Terje Kristensen

(Bergen University College)

Transcription of Norwegian text: An SVM approach

 

#21

Germano Resconi and Masoud Nikravesh

(Catholic University and University of California at Berkeley)

Computing with words based on superposition and decomposition of fields

 

#22

Samar Mouti and Fadel Sukkar

(Aleppo University and Boston University)

Design of phonological analyzer for Arabic language using artificial intelligence techniques

 

Sensory-Motor Control and Robotics:

#23

K. Srihasam, D. Bullock, and S. Grossberg

(Boston University)

Interactions of saccadic and smooth pursuit eye movements for effective visual tracking and perception of objects moving at variable speeds

 

#24

Lance Ray Pearson and Stephen Grossberg

(Boston University)

Neural dynamics of motor sequencing in lateral prefrontal cortex

 

#25

Stanley Gotshall and Terence Soule

(University of Idaho)

Evolution of biologically plausible behavior in a model of the spino-neuromuscular system

 

#26

E. Burguière, C.I. DeZeeuw, and L. Rondi-Reig

(CNRS – Collège de France and Erasmus University)

The cerebellar long-term depression is required for a well-timed body rotation respond in a new Y-watermaze conditioning task

 

#27

Ming Xie

(Nanyang Technological University)

A design perspective of artificial life

 

#28

Daisheng Luo, Xiaohong Wu, Yanmei Yu, and Ming Xie

(Sichuan University)

How does the brain control behaviors? Computer simulation of human brain and behaviors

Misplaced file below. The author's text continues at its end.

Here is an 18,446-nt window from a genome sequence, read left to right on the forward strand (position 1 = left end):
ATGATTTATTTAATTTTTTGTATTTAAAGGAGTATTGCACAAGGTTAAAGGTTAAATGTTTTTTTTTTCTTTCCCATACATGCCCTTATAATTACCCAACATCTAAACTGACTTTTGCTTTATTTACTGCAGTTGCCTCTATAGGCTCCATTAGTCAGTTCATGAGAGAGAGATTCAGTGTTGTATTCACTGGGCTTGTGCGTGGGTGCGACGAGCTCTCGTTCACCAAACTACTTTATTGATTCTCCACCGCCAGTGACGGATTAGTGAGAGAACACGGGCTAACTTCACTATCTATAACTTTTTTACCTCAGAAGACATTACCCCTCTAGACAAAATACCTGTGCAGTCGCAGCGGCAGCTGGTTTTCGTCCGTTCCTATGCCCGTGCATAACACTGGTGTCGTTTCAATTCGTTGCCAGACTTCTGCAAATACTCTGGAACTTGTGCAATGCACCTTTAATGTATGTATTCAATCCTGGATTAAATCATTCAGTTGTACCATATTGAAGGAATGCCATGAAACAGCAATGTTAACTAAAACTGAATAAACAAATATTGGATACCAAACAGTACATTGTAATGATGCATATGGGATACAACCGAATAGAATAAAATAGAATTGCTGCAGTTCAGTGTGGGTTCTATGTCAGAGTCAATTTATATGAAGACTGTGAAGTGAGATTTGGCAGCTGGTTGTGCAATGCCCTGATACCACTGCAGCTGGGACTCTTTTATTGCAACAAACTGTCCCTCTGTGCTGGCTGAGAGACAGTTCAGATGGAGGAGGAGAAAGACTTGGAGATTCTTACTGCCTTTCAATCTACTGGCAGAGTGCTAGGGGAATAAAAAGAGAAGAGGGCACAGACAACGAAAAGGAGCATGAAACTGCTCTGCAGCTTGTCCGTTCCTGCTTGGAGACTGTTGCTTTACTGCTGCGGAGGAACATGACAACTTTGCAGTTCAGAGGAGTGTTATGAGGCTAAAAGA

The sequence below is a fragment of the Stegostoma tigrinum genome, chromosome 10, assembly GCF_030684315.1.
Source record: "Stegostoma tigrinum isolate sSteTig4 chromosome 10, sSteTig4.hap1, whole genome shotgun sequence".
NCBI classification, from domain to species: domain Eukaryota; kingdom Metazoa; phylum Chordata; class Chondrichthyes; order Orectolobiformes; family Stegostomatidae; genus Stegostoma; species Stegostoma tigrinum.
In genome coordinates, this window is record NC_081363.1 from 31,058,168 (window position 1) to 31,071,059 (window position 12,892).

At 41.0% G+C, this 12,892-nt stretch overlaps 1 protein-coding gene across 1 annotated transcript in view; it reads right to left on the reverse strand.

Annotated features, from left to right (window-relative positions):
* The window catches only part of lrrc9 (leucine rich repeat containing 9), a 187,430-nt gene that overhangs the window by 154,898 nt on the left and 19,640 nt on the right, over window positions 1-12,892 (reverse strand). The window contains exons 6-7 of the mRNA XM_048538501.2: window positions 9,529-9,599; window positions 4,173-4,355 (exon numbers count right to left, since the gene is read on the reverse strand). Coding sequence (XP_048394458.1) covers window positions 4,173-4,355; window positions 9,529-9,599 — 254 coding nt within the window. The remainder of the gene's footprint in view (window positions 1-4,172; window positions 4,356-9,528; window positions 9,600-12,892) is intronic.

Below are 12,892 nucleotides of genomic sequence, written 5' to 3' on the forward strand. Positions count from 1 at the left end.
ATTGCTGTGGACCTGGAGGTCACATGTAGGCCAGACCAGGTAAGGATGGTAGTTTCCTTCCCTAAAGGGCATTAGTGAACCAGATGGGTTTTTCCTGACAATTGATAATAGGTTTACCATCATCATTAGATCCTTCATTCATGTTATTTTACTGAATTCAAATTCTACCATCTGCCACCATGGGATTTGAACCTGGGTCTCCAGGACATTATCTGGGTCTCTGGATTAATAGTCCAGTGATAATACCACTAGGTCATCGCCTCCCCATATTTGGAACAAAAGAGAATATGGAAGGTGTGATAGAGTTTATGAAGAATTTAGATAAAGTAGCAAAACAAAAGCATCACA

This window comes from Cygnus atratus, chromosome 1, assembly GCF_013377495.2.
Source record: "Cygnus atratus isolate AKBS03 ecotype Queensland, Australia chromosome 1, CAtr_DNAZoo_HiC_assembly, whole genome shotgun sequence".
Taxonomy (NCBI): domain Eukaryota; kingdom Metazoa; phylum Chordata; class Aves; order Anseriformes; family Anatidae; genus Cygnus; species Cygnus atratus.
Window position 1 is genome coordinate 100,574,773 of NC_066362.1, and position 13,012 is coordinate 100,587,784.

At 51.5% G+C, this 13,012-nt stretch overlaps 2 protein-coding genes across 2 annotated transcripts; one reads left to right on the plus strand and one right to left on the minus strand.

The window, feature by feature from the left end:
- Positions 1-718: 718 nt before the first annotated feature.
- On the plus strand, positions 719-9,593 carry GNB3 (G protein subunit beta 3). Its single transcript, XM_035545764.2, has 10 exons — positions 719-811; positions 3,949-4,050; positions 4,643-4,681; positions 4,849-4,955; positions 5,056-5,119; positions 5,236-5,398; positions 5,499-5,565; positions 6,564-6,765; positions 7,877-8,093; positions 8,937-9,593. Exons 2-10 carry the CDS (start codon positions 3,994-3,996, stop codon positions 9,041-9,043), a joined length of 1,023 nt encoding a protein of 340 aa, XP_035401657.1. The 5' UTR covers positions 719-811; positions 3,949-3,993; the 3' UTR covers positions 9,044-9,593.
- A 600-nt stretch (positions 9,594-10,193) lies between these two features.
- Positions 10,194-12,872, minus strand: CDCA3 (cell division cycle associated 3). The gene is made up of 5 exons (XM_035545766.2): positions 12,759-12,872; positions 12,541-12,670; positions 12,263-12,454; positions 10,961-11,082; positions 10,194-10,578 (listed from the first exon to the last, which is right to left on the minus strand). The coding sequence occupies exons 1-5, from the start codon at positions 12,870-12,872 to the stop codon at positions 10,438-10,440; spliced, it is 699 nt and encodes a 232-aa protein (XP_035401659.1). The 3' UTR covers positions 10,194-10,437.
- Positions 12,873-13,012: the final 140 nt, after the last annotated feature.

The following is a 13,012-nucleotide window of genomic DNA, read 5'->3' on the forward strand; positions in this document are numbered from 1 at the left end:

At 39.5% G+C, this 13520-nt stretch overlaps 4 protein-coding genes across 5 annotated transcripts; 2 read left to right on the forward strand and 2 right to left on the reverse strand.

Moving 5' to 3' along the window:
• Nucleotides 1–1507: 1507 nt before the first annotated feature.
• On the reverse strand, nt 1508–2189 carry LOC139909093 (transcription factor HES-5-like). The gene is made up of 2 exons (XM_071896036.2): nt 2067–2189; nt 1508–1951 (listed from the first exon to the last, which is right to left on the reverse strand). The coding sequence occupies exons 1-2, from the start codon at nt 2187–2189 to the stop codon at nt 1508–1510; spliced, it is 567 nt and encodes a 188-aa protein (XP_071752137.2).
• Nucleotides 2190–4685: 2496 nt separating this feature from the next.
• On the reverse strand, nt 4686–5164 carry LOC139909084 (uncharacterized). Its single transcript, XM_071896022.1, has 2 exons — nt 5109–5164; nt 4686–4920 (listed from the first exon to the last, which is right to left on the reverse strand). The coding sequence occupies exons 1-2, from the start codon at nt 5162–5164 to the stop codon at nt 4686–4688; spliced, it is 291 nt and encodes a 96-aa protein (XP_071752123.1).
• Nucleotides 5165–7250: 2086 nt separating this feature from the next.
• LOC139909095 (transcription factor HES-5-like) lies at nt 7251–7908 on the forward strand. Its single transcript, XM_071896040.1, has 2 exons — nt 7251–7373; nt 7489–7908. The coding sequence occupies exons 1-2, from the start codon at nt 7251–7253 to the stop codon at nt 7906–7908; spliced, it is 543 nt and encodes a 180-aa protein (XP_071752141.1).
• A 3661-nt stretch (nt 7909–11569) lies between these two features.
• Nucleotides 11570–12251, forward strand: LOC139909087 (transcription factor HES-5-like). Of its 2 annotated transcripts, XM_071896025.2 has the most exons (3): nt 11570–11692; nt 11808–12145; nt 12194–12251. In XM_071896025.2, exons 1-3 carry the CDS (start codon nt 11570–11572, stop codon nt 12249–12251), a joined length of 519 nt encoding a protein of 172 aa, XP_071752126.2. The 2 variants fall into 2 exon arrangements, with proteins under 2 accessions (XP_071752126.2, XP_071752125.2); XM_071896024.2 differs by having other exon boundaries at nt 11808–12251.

#29

Iraj Derakhshan

(Mimicking Man Manually Inc.)

New understandings in laterality of motor control in humans: All movements are initiated in the major hemisphere regardless of the laterality of effector employed

 

Reinforcement Learning and Emotion:

#30

Hyungil Ahn and Rosalind W. Picard

(MIT Media Laboratory)

Affective cognitive learning and decision making: An emotion-inspired reinforcement learning framework

 

#31

Daniel J. Franklin and Stephen Grossberg

(Boston University)

A neural model of normal and amnesic learning and memory: Conditioning, adaptive timing, neurotrophins and hippocampus

 

#32

Răzvan V. Florian

(Coneural and Babeş-Bolyai University)

Reinforcement learning for spiking neural networks with modulated spike-timing-dependent plasticity

 

#33

A.J. Thurnham, D.J. Done, N. Davey, and R.J. Frank

(University of Hertfordshire)

A computational model of dopamine for reward prediction error and uncertainty

 

Spatial Mapping and Navigation:

#34

Wei Cao, James Burghart, and Shekhar Pradhan

(NASA Glenn Research Center, Cleveland State University, and Bluefield State College)

Path planning and collision avoidance of autonomous SWARM UAVs using neural network and generic algorithm

 

#35

William Gnadt and Stephen Grossberg

(Boston University)

SOVEREIGN: A self-organizing, vision, expectation, recognition, emotion, intelligent, goal-oriented navigation system

 

#36

L. Piccardi, G. Iaria, D. Nico, F. Bianchini, L. Zompanti, and C. Guariglia

(University of Rome)

Landmarks contribute to navigation in neglect patients

 

#37

Renan W.F. Vitral

(Federal University of Juiz de Fora)

Independent parallel visual memory systems underlying visual navigation in a mice model of developmental neuropathology

 

#38

Eric A. Zilli and Michael E. Hasselmo

(Boston University)

A model of memory-guided behavior based on prefrontal cortex action selection and hippocampal episodic retrieval